Scandal, not ballots, brought House Speaker Jim Wright to ground in 1989 after a 279-page House Ethics Committee report found that Wright had violated House rules 116 times. Most notable among the charges involved Wright's self-published paperback Reflections of a Public Man and his flagrant use of it to circumvent rules limiting honoraria. Organizations purchasing bulk amounts of this slim volume, and thus funneling money to Wright, included the National Association of Realtors, Ocean Spray, the Mid-Continent Oil & Gas Association, and the Fertilizer Institute. Wright resigned as Speaker in May 1989. A month later, he resigned from the House itself.

Wright's successor, Tom Foley, fared little better. Caught up in widespread revulsion against Bill Clinton's health care schemes, he fell victim to the Gingrich revolution of 1994, not only losing his own speakership, but also becoming the first sitting Speaker to forfeit his House seat since Pennsylvania Radical Republican Galusha A. Grow's 1862 defeat. Conservative attorney George R. Nethercutt swamped the once-invincible Foley (stung as well by his very visible lawsuit to overturn Washington State's term-limits law) in a twelve-point landslide.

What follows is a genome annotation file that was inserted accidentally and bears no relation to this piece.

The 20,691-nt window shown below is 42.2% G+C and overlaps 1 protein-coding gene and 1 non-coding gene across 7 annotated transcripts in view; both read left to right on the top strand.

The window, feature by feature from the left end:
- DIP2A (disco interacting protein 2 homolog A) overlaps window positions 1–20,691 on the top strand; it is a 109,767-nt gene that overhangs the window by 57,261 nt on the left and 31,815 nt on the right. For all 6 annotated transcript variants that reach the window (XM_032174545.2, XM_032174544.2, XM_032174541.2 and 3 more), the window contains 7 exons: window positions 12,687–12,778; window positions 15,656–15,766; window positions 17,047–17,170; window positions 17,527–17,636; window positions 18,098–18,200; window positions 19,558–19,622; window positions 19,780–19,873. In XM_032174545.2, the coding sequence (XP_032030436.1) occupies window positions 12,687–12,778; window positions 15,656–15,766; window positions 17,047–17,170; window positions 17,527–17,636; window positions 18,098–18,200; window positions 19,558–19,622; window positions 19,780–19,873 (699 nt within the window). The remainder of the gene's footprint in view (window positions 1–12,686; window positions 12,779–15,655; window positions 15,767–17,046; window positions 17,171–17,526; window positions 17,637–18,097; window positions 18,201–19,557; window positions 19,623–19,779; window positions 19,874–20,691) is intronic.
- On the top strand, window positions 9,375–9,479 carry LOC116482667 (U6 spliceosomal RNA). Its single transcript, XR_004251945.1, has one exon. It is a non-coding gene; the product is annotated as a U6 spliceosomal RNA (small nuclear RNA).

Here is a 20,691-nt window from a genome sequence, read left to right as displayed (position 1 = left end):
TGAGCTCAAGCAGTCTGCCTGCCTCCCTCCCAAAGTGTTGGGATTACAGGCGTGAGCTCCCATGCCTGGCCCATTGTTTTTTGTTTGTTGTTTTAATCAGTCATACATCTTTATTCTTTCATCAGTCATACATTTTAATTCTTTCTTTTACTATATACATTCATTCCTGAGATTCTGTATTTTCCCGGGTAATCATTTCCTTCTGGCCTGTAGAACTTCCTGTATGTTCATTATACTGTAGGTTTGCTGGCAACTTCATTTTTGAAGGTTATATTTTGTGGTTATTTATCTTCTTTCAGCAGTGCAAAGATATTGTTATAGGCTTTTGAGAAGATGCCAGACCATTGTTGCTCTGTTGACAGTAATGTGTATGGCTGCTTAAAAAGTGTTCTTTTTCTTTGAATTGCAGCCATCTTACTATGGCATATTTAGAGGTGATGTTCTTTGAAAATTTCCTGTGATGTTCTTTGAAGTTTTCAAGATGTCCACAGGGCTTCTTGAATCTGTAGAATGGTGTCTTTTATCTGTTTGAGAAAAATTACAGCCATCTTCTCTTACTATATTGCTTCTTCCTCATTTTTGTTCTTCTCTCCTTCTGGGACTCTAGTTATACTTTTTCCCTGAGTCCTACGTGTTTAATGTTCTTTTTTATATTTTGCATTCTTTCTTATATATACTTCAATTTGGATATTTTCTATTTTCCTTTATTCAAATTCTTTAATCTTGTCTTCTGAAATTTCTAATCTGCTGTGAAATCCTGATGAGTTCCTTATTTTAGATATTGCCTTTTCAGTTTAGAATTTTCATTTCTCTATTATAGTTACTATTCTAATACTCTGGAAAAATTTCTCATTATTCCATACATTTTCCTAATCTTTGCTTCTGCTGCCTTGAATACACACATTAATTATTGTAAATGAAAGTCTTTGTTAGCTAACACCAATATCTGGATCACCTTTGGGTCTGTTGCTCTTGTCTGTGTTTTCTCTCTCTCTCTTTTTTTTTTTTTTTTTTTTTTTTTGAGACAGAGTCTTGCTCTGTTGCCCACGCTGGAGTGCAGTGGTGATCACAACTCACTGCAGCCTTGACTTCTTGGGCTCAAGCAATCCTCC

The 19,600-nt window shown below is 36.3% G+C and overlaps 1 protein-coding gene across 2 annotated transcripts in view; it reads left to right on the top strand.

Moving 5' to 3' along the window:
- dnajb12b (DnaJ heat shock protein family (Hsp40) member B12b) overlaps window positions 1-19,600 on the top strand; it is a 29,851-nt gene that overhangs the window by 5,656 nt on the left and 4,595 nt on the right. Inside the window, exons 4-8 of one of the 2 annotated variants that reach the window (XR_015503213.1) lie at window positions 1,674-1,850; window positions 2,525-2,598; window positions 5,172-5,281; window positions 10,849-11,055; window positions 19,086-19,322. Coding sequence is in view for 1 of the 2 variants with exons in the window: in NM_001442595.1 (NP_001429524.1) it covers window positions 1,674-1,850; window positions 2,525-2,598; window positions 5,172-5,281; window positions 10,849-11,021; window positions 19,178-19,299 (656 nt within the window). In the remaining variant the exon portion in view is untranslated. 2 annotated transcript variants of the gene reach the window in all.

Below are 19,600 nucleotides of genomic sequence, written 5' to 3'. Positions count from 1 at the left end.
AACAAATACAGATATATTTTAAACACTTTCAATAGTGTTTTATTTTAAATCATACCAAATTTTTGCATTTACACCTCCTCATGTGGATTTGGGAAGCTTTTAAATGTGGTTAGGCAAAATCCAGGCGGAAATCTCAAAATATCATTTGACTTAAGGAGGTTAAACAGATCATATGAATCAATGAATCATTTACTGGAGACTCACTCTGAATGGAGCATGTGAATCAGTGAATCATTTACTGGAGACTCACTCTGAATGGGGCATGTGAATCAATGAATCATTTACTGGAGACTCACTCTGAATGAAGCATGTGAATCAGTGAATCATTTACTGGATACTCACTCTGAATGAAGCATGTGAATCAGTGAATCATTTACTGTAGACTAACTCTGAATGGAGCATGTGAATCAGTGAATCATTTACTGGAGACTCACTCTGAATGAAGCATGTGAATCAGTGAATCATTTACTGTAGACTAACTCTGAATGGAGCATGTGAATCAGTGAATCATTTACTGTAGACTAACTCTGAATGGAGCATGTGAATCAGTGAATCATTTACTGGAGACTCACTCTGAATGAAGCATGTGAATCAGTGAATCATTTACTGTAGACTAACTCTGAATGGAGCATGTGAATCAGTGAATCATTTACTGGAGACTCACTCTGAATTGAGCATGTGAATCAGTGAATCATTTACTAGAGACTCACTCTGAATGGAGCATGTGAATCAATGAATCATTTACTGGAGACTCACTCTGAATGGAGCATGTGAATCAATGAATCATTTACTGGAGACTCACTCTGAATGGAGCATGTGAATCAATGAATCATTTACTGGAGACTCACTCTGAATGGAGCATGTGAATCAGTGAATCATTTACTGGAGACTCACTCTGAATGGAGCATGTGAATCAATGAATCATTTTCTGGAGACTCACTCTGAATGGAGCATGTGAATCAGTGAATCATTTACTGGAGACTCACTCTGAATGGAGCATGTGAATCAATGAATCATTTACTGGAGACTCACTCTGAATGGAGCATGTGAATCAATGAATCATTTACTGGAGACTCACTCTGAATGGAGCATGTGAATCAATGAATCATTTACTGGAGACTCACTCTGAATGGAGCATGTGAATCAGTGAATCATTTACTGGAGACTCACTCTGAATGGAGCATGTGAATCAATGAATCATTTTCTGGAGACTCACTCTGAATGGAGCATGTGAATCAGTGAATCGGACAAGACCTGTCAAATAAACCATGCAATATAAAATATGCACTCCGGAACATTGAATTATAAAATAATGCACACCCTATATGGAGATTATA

Meanwhile, in the Senate, Democratic leadership changed with regularity. Conference members dumped West Virginia's Robert C. Byrd as Majority Leader in favor of Maine's George J. Mitchell in 1989. In 1994, the wily Mitchell (still only 61), perhaps sensing Republican victory in the wind, declined to seek reelection. Maine Republican Congresswoman Olympia Snowe succeeded him in office.

South Dakota's Tom Daschle replaced Mitchell to lead Senate Democrats, repeatedly alternating as Majority and Minority Leader, as control of that body kept swerving between the parties. In 2004, with Daschle having become the face of the national Democratic Party and a symbol of opposition to George W. Bush's still-popular agenda, Daschle fell to former Congressman John Thune by 4,508 votes, 51%-49%.

Harry Reid succeeded Reid, and, like Daschle, as long as he might cloak his mainstream Democratic agenda in the mantle of soft-spoken mid-America moderation, his situation remained secure. But when Democrat leadership too visibly reflects marvelous synchronicity with the Leahys, the Kerrys, and yes, the Frankens of their conference (not to mention the Pelosis or Obamas), storm clouds arise at polling booths from Sioux City to Elko.

Harry Reid may yet return to Washington. But if Reid fails to make that journey, he will not be the first, nor -- though the Beltway may not wish to believe it -- the last.

David Pietrusza (www.davidpietrusza.com) authored Silent Cal's Almanack: The Homespun Wit & Wisdom of Vermont's Calvin Coolidge and 1920: The Year of the Six Presidents.